After all the strategies have been applied, the next step is to assess where the learning has occurred. The students learning is usually demonstrated through community projects, various clubs, extra-curricular activities, personal trips to the library, zoos, science museums, and finally, on family trips. In essence, technology has enhanced communication about learning, increased parent involvement, and assisted in understanding about education in general.

The second session I attended was a presentation on Responsive Classroom. The facilitator was Karen Swenson, a 5-6 multiage teacher from Falls Elementary, which is located in International Falls, Minnesota. Karen presented a short overview of this social skills curriculum which, reaches for high social and academic goals based on the theory that kids instinctively want to be good. Everyone who attended this session participated in a sample morning meeting, which is a big component of this curriculum. This included how to facilitate it, expectations involved, and even games to play. I really enjoyed hearing about Responsive Classroom, because I am going to be attending a workshop in July where I plan on learning all the techniques involved, and hopefully will be able to apply them to my classroom next year. I, also, am doing my research project on a study associated with this curriculum.

The last session I attended was called Surviving the Profiles of Learning - Elementary Issues. The facilitator was Terri Anderson. The purpose of this session was to update teachers and administrators on the graduation standards, as well as giving us a chance to tell how far our school districts are coming along in their implementation.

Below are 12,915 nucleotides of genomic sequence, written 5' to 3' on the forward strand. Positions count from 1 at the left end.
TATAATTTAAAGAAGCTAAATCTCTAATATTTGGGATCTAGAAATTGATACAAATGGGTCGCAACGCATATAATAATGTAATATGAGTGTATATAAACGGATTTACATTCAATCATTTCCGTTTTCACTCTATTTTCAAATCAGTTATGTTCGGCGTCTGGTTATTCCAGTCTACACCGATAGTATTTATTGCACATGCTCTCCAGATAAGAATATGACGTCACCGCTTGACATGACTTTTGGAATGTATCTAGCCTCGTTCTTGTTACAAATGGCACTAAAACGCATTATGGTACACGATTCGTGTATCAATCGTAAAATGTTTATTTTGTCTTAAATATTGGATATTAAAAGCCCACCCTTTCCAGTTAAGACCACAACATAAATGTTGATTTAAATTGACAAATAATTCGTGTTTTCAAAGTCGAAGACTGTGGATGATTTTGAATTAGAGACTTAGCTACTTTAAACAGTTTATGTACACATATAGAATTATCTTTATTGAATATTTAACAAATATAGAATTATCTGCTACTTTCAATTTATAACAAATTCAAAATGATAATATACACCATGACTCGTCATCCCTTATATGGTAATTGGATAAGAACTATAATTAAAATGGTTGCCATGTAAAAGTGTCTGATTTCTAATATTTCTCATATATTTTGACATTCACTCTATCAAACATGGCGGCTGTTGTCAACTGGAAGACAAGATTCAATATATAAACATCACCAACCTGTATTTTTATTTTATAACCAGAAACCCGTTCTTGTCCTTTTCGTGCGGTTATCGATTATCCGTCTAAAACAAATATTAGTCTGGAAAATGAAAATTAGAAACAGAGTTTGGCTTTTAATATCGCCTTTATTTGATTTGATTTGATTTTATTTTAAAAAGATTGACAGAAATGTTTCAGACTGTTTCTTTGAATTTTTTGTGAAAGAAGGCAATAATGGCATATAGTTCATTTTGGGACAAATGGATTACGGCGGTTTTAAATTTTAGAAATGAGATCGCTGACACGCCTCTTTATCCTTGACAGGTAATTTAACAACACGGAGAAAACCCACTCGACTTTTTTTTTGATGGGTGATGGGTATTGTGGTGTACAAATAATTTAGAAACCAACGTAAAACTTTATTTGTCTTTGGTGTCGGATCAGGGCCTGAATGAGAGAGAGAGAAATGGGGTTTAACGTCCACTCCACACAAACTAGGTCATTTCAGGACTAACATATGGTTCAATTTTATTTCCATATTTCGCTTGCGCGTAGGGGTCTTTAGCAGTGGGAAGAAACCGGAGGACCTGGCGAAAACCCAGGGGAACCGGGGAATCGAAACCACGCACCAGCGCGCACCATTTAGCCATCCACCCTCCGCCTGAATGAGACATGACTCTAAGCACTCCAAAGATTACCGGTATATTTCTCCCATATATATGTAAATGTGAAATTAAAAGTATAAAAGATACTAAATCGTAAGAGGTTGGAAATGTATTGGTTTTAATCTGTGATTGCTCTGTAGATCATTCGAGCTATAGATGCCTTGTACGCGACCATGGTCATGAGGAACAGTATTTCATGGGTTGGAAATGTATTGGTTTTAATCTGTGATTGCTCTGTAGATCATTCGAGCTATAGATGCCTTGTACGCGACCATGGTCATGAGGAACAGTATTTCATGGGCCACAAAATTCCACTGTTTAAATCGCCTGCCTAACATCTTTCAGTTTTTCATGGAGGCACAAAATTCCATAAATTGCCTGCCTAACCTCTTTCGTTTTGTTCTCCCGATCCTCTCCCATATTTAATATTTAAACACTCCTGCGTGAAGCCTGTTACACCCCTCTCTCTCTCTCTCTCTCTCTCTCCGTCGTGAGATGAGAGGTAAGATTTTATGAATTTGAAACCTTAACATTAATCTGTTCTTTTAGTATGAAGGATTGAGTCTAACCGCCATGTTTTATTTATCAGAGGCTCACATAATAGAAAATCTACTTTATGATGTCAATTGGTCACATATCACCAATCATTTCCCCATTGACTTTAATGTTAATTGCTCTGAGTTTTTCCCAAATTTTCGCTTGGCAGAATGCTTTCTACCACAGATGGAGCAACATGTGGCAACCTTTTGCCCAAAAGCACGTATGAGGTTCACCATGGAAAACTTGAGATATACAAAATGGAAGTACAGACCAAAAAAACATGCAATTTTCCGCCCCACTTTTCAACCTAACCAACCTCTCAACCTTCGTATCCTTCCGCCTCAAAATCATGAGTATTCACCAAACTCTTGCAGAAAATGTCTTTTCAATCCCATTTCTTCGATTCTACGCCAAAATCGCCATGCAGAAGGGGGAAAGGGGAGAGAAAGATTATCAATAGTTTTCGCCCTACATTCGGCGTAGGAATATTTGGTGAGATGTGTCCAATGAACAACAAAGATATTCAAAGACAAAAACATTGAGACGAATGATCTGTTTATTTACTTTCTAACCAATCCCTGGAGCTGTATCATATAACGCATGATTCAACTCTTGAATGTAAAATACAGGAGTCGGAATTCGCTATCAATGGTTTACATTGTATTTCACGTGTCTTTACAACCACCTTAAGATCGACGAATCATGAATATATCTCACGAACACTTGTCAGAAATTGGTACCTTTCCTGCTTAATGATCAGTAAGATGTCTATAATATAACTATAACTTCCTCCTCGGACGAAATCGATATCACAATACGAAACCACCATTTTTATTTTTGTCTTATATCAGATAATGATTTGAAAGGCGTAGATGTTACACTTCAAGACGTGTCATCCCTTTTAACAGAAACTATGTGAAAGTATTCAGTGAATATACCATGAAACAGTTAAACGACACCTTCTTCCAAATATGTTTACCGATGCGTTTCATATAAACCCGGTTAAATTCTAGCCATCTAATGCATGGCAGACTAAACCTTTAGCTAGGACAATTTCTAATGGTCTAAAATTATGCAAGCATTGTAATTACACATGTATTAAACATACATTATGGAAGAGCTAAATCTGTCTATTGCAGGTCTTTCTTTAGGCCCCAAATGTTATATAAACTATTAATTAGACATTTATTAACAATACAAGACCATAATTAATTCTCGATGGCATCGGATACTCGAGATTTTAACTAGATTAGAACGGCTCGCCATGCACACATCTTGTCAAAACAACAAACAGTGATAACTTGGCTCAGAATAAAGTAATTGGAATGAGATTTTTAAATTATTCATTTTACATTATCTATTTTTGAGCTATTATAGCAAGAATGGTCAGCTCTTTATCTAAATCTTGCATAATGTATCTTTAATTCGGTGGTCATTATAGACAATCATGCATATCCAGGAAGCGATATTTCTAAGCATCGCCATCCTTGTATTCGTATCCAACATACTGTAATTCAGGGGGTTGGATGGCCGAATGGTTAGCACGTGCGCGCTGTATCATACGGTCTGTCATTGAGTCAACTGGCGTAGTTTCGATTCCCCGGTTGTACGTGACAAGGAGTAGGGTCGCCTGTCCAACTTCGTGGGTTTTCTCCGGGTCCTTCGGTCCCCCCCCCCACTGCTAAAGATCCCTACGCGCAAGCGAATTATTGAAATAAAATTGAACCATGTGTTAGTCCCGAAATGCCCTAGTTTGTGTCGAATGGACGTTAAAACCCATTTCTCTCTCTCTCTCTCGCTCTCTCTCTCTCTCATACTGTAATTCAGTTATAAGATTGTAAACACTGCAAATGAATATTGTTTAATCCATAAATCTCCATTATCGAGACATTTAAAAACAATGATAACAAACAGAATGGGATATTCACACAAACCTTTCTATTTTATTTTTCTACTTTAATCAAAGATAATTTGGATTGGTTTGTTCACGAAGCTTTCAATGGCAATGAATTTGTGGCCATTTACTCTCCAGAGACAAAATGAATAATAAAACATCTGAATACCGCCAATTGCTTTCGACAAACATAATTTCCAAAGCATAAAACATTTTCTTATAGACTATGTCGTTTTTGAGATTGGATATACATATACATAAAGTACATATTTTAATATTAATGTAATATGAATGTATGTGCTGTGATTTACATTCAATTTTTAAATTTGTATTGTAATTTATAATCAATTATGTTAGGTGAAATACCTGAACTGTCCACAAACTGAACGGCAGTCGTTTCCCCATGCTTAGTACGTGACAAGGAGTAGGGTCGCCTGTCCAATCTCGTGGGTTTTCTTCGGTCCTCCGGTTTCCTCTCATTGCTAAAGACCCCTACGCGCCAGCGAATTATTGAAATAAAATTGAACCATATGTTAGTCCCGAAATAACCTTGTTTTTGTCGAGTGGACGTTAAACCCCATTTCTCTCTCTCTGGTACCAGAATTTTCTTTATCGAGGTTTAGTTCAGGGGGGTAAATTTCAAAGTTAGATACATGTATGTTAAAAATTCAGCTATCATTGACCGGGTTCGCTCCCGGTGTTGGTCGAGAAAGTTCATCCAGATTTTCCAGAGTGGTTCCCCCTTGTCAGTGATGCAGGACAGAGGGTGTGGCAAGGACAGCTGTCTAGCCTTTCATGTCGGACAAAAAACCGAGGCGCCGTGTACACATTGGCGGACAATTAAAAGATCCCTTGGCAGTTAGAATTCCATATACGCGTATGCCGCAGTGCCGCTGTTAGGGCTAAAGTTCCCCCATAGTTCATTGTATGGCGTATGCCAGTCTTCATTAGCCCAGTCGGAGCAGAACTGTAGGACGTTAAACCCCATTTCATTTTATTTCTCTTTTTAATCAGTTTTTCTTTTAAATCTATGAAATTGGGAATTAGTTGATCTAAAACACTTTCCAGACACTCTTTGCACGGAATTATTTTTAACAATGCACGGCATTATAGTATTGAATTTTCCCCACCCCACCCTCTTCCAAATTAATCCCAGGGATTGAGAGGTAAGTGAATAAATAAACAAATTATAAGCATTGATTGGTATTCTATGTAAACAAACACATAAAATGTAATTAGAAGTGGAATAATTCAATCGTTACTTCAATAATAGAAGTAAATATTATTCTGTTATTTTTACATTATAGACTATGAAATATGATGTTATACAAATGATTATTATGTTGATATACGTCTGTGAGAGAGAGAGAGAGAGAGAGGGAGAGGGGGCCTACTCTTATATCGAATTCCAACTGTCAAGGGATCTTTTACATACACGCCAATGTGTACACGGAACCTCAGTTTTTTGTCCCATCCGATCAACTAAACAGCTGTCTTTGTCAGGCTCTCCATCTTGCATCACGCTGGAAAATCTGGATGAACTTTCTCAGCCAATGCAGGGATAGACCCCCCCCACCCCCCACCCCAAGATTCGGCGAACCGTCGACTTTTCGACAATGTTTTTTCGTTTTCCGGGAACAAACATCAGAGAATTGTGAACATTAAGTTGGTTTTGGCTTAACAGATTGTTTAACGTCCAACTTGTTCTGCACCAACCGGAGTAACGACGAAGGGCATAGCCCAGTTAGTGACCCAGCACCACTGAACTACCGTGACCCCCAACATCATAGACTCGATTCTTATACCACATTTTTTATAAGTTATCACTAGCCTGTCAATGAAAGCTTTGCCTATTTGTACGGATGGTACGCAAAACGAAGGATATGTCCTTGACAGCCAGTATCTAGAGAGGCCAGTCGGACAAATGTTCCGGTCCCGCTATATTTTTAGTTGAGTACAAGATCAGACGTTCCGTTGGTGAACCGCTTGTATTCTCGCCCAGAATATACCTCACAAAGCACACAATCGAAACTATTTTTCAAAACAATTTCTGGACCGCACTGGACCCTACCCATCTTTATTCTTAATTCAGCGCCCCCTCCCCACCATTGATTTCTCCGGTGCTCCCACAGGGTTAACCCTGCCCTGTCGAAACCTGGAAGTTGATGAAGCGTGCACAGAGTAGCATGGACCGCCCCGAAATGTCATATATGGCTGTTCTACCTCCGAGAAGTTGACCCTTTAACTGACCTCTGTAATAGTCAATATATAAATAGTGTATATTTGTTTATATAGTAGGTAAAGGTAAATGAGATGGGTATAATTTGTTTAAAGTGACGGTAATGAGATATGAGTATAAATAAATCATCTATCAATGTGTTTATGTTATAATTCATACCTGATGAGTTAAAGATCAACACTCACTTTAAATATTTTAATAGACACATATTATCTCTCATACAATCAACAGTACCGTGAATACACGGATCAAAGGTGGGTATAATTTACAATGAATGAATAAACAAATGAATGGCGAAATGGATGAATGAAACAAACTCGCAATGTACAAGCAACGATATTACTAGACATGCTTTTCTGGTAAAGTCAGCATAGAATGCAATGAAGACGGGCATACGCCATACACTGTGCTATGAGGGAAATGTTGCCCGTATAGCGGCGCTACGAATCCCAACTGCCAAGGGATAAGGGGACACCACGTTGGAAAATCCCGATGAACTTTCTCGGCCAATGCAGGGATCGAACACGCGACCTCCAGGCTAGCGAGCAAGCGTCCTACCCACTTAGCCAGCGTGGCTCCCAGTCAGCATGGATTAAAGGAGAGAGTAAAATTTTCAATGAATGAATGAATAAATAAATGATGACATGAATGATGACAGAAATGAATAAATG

I learned that the latest, as of February 1999, was that the people in charge (whoever they are) are considering doing away entirely with the performance packages, reducing the objectives from ten to five, and possibly just using a standardized eleventh grade test.

We, also, were informed that some school districts, such as Goodhue, and its surrounding areas, were writing up some of their teachers, based on insubordination. This was due to refusal of implementing the grad standards.

Finally, we were given names and addresses on a couple of magazines which will keep us currently updated on the grad standards. We were also encouraged to write to our representative concerning any questions or things wed like to see changed.

I enjoyed this conference very much. Not only did it provide a wonderful little vacation in the dead of winter, but we were given valuable information on updates, new curriculums, and ideas for projects and activities. I took home some good ideas Id like to try in my classroom and Im looking forward to the attending another one of the Center for School Change conferences in the future.

-- Anonymous, May 07, 1999

Hi Dawn,Karen Beth and Kim, The meeting on Friday with Terri Shannon produced some helpful suggestions for all cohort members. The particular suggestion for your group is that you need to do a broader review of the literature to formulate your question. (You may come up with a similar question, but need to review more of the literature in the field.) This is all part of the learning process to write the best research paper possible. We will be in touch. Thank you, Mary Ann

-- Anonymous, June 06, 1999

Moderation questions? read the FAQ